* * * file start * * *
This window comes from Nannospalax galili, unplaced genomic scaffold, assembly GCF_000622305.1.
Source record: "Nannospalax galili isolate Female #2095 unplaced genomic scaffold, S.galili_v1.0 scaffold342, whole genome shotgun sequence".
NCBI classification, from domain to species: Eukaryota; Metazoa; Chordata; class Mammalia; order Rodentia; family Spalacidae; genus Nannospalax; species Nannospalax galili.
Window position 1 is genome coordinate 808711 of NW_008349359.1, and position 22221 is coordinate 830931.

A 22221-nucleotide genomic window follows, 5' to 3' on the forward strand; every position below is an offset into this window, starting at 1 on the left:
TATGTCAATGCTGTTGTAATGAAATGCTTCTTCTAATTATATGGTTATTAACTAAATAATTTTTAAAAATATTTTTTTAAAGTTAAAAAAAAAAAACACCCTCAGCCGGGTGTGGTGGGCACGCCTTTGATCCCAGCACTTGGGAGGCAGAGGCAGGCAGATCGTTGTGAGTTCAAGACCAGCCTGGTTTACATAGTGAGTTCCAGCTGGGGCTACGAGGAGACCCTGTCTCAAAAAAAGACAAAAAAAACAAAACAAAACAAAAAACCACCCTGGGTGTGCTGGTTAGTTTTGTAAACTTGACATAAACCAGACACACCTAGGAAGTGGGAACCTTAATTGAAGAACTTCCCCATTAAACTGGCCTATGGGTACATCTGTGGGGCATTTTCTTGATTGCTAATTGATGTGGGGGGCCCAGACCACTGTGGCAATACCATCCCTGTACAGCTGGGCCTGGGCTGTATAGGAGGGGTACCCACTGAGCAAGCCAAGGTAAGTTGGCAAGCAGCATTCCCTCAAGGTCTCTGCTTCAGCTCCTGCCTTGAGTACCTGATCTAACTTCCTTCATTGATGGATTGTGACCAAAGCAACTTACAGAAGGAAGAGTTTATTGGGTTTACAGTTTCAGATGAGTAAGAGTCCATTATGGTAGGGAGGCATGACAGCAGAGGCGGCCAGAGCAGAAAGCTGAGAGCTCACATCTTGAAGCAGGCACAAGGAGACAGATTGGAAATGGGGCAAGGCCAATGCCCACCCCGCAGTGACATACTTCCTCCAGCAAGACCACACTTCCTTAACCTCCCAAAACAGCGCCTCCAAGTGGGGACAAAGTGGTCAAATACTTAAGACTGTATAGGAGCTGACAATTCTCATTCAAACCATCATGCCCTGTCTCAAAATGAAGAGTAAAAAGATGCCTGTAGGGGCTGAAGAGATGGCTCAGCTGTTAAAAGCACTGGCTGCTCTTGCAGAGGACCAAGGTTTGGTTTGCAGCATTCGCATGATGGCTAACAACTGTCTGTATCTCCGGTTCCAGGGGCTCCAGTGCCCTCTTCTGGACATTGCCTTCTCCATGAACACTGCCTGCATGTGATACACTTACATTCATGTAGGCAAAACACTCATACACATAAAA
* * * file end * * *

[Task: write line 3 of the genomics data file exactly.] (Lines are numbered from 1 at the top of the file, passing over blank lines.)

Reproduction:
NCBI classification, from domain to species: Eukaryota; Metazoa; Chordata; class Mammalia; order Rodentia; family Spalacidae; genus Nannospalax; species Nannospalax galili.